1. Pushmo gives the player the information necessary to form a plan and strategically work their way through the puzzle. Many "casual" puzzle games, however, employ the opposite strategy. Some of the most popular puzzle video games, such as Tetris and Bejeweled, make it relatively difficult to plan too far ahead. The player has a limited understanding of what the board will look like two turns from now, and even advanced players often make moves based on current information instead of looking forward. Often, but not always, these games have no "win" state - the challenge is to see how long you can "survive" or how many matches you can make. By using the "keep trying until you succeed" model, Pushmo avoids failing the player but also delays positive feedback to the player until they've completed the puzzle. There is no "partial credit." It's possible this is more alienating to casual players.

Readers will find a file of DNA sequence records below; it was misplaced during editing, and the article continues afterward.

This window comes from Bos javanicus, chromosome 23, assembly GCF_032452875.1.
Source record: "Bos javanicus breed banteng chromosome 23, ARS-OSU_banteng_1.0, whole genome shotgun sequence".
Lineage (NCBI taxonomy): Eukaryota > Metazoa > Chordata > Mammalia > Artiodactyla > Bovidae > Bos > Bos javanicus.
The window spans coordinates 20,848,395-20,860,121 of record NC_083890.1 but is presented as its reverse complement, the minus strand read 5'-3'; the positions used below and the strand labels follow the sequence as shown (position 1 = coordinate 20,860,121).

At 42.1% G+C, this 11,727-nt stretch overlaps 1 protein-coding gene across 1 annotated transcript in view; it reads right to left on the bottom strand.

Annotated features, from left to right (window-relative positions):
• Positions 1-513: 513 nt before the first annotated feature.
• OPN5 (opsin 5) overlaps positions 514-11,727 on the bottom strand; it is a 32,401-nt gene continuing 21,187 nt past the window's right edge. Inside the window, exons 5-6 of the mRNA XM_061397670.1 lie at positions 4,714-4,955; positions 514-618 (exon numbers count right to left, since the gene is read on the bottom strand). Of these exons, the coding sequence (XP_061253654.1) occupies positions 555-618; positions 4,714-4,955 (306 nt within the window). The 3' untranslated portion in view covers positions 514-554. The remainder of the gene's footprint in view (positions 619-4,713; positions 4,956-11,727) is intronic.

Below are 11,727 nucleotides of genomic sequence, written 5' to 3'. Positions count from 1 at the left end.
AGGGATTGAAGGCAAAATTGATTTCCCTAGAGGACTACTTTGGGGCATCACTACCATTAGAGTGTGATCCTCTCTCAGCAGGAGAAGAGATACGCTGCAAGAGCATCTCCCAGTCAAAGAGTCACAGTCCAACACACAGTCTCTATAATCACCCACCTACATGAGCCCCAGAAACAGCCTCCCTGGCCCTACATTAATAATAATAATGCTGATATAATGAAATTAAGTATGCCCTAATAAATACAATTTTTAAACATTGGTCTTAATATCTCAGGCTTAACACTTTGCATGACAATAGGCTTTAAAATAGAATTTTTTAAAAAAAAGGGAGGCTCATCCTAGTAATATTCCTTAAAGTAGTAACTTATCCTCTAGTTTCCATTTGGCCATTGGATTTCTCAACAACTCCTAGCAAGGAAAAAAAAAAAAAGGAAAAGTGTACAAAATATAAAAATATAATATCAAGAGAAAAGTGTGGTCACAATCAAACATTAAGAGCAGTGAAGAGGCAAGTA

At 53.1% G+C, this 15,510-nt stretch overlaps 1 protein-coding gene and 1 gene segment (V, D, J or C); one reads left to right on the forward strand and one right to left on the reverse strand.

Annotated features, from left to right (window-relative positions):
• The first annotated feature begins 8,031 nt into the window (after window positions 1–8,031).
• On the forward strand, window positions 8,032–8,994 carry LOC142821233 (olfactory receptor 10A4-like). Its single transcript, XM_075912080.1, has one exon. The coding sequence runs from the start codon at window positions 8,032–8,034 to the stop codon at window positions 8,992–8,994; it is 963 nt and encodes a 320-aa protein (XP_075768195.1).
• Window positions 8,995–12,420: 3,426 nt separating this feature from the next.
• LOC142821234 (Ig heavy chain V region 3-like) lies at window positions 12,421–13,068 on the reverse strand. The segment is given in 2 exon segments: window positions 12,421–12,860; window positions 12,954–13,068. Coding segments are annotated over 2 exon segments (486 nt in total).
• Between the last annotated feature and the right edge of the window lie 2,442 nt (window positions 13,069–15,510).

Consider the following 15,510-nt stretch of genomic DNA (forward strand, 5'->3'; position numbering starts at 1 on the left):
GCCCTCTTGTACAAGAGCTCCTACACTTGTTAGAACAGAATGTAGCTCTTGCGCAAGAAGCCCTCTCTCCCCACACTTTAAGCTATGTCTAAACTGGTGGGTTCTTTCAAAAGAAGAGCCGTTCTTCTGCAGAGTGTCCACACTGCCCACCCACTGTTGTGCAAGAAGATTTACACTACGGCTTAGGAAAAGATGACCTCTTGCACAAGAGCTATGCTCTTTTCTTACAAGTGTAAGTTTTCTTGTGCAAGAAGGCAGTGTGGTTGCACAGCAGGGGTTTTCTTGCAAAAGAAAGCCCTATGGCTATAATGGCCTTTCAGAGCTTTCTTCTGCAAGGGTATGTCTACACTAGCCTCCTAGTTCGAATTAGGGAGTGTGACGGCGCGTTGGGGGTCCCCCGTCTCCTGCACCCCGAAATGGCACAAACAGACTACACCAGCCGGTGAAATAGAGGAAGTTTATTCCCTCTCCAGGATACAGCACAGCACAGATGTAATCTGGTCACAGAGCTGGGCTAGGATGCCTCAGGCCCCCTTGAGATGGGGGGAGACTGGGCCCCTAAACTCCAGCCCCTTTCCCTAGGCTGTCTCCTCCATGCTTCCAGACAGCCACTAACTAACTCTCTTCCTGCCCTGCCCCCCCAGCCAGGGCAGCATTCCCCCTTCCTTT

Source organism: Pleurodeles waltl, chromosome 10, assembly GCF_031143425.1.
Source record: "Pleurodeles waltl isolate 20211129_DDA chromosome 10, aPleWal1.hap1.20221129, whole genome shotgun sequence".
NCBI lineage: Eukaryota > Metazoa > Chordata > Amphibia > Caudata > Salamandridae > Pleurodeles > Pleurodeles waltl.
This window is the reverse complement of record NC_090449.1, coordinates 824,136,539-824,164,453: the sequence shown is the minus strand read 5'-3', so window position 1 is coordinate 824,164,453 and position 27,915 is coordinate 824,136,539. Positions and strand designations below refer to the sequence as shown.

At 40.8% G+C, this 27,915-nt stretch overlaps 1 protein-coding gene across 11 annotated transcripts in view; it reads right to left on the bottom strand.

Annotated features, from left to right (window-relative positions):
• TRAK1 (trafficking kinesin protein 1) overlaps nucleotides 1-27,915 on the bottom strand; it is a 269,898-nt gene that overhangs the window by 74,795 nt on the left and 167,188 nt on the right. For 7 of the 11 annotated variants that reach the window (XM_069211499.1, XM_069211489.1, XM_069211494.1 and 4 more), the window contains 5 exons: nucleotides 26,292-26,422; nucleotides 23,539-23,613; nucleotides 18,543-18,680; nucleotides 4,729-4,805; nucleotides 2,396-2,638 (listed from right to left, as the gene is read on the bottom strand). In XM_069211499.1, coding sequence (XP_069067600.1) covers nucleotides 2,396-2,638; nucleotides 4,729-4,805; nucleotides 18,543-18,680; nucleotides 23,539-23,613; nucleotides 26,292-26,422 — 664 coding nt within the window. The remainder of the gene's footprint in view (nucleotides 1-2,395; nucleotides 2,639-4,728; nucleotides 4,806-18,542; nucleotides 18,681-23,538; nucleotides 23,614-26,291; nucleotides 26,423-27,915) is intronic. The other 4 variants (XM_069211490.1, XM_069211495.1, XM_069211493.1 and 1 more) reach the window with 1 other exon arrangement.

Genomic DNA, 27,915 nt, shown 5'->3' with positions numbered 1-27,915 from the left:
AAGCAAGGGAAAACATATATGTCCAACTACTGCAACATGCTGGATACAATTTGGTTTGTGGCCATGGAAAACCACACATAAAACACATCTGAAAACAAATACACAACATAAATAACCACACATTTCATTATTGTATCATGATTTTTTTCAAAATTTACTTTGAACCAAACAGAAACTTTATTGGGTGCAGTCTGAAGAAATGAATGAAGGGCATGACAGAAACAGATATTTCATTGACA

2. Because the first few moves are usually fairly straightforward, every puzzle starts off the same way. It is very rare for there to be an alternate strategy at the beginning of a puzzle - the best move is usually to pull all of the bottom row all the way out. It's possible that Pushmo becomes less interesting for players as time goes on because this strategy doesn't evolve much even in the later stages.
Have you played Pushmo? Have you played its sequel, Crashmo, which I am yet to check out? Do you have examples of any of the above from other puzzle games? I would love to keep the conversation going in the comments.


  1. The issue of puzzle complexity is interesting when applied to Crashmo. In the sequel, blocks can be pushed in any direction and also obey gravity. This greatly increases the number of possible actions, and also increases your chances of failure, since the actions of gravity can't be fixed later on and require a rewind or restart.
    To compensate, most puzzles in Crashmo have fewer pieces than Pushmo puzzles. The puzzles with a lot of pieces are usually much more forgiving, with multiple potential solutions, while the puzzles with very few pieces are usually more challenging, with only one potential solution.